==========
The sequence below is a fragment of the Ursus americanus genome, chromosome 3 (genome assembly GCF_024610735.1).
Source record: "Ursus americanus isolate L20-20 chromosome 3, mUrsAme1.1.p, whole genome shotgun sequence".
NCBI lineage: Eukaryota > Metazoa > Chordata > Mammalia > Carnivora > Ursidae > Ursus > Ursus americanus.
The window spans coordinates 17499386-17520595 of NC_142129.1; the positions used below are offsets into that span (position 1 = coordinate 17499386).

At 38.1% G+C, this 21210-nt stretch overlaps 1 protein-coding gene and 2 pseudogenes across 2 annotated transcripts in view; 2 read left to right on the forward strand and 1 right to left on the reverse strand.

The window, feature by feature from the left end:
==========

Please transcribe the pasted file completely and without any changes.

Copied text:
The sequence below is a fragment of the Ursus americanus genome, chromosome 3 (genome assembly GCF_024610735.1).
Source record: "Ursus americanus isolate L20-20 chromosome 3, mUrsAme1.1.p, whole genome shotgun sequence".
NCBI lineage: Eukaryota > Metazoa > Chordata > Mammalia > Carnivora > Ursidae > Ursus > Ursus americanus.
The window spans coordinates 17499386-17520595 of NC_142129.1; the positions used below are offsets into that span (position 1 = coordinate 17499386).

At 38.1% G+C, this 21210-nt stretch overlaps 1 protein-coding gene and 2 pseudogenes across 2 annotated transcripts in view; 2 read left to right on the forward strand and 1 right to left on the reverse strand.

The window, feature by feature from the left end: